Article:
After seven years of intense experiments, Aperol was launched on the market in June 1919. Little did the producers imagine that their herbal liquor would become worldwide known in the coming decades.
Padua, 10-30 June 1919,
Prima Fiera di Campioni (the First Champions’ Fair)
After the First World War, the entrepreneurs of Padua wanted to bring the city back to life after the recent difficult times. Padua was meant to become a key player of the economy of the Region of Veneto, a crossing point for trade for all Northern Italy. The Champions’ Fair was therefore born and it still is Italy’s oldest international fair.
The Barbieri brothers (who had bought a local distillery at the end of the 19th century and changed it into the Industria Liquori S.A. Flli. Barbieri)) had been experimenting a new product using herbal extracts for seven long years before the fair. Probably they were inspired by Padua’s extremely long tradition in the field of botanics as the city is home to world’s oldest Botanical Gardens dating from 1545 – still to be found on the original grounds. The twenty days Fair in June 1919 was the best opportunity to present the new liquor to the market. (Coincidence or not, Aperol has the same vibrant orange colour as the first poster of the Fair – see above).
Aperol’s main ingredients are orange, quinine cordial, gentian and rhubarb, along with other herbs and roots. Until the early 1950 it was mainly served as a digestive liquor, extremely pleasant and popular due to the low alcoholic strength, just 11C.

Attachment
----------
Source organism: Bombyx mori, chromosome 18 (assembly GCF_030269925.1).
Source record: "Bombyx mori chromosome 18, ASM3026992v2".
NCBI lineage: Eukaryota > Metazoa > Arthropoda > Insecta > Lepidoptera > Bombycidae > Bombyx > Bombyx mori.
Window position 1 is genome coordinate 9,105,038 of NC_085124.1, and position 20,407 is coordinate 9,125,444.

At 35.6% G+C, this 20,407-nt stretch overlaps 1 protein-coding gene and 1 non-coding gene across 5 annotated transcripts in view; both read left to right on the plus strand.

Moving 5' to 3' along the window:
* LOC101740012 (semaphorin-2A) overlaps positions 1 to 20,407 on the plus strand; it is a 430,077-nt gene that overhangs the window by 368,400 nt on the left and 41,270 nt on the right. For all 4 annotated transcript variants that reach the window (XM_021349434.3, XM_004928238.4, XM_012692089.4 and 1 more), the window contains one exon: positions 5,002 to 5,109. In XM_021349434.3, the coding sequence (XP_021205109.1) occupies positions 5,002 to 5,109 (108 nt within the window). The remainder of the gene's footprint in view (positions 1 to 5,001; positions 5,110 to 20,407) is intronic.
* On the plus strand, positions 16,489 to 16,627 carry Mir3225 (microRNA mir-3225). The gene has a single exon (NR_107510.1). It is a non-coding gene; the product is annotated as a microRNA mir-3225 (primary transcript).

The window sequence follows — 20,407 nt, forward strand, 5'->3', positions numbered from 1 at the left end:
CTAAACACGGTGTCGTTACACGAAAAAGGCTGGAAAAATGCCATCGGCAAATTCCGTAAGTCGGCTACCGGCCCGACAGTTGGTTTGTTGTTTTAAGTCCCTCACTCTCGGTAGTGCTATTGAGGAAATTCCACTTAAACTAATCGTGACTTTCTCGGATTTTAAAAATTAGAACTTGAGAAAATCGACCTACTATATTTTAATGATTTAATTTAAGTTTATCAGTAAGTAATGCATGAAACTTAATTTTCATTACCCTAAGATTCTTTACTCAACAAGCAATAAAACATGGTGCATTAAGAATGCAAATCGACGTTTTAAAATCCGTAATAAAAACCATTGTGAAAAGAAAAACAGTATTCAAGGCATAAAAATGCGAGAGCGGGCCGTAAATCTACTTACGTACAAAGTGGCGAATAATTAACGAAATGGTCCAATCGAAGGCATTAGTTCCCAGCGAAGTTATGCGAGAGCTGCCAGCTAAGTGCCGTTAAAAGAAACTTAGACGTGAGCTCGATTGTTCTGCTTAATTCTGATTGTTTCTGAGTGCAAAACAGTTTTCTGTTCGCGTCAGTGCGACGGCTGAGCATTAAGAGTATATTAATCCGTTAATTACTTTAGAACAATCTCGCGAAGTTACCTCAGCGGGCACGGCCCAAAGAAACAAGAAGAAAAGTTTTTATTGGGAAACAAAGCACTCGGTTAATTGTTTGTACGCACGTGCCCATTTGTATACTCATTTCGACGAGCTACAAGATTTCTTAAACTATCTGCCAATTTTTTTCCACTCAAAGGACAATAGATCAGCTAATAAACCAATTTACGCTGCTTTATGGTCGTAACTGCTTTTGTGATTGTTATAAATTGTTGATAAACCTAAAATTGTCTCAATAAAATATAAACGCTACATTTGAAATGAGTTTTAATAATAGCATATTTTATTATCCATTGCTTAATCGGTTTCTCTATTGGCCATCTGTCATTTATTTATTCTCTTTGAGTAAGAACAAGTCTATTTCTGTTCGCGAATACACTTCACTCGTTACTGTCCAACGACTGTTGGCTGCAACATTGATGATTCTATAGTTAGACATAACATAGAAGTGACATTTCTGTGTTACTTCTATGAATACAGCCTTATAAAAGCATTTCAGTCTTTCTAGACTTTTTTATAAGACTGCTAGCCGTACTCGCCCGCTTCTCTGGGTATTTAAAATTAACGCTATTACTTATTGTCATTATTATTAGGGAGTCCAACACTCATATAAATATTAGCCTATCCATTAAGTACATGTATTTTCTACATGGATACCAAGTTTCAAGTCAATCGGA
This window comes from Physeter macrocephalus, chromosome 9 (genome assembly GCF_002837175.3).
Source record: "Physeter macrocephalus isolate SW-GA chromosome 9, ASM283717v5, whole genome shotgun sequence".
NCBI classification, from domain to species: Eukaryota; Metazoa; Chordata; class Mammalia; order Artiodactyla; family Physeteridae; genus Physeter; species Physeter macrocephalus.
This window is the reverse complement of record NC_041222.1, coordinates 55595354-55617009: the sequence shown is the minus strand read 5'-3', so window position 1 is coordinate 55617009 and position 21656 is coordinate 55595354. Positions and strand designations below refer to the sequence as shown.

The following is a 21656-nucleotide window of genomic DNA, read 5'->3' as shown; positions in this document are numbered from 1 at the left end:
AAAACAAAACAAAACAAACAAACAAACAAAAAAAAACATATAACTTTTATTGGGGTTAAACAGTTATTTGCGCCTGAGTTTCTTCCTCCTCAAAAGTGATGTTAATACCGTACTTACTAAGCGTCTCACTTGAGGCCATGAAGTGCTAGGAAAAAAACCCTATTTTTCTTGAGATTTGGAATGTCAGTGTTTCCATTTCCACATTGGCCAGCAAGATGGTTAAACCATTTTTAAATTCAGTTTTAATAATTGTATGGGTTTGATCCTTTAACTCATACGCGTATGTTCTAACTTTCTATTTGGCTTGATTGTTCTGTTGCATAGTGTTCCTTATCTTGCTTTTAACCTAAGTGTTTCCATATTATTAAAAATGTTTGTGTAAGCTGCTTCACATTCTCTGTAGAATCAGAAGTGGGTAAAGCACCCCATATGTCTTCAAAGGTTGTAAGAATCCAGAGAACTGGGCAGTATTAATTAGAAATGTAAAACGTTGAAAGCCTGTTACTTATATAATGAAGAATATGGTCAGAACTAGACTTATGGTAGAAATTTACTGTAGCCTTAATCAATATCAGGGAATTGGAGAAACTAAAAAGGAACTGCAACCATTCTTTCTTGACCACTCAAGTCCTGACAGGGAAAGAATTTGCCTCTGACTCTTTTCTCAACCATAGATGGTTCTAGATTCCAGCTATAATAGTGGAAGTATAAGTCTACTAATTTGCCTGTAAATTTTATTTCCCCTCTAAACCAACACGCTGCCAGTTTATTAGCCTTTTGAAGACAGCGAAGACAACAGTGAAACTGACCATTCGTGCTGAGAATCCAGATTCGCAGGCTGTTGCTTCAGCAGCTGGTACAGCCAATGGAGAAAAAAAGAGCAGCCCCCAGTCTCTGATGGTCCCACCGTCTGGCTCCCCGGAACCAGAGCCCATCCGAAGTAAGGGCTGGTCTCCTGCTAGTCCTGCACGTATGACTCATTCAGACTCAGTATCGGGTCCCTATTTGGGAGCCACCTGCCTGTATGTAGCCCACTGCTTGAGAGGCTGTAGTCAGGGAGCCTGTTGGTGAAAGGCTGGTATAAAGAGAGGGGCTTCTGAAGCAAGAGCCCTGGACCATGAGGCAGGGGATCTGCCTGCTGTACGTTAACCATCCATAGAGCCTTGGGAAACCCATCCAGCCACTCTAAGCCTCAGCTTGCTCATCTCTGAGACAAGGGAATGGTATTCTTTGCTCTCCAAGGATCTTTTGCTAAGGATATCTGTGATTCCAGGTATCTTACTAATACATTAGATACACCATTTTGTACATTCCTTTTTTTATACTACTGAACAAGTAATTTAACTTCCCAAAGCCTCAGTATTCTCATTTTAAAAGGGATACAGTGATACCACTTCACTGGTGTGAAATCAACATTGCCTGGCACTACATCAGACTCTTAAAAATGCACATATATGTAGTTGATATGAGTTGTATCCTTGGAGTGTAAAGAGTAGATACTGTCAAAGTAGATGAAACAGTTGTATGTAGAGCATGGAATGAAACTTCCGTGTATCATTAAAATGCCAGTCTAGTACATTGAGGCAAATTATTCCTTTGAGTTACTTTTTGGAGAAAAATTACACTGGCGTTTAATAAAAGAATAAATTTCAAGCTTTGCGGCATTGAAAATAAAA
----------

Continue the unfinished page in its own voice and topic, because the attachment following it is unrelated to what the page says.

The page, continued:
The International Bartenders’ Association lists the Aperol based cocktail, the “Aperol spritz”, as a Venetian drink. As Venice asserted its economic supremacy in the Region of Veneto in the 1920-1930s, we can all presume that the Barbieri brothers sold a large share of their special liquor in all cafés and bars in the mysterious laguna. Venice was already known for its “spritz”, the mix of wine and water (or bitter or selz), a light drink that Austrian soldiers in the 1800s indirectly invented as they were asking inns owners to dilute the strong wines. With Aperol becoming more and more known and loved by everybody, the birth of Aperol spritz was natural.
Venice not only added the spritz part to Aperol, but also its famous chicchetti (chichéti in Venetian dialect), small pieces hence small bites. Aperol spritz time became therefore the best opportunity for a relaxing drink with friends, good small finger food and chatting.
On your way to our organic farm in Mugello, stop over in Padua – it is not only Aperol’s hometown 🙂 This historical city is world-known for Cappella degli Scrovegni, one of the most important pieces of pre-Renaissance art, Giotto’s sublime work. While tasting the local Aperol spritz and reading your guide book, you will discover that Giotto was born in Vicchio, just 15 minutes’ away from our agriturismo. Therefore coming here in Mugello makes more sense now!
We look forward to welcoming you at one of our of Aperol Spritz Parties by the pool, with lots of tasty Tuscan finger food, fun, energy and good company! Happy together!
This blog post was written out of our passion for this drink. No sponsorship from the Campary Group, owner of the Aperol brand, was involved. All information was gathered after several hours of online research, using photos available online for free.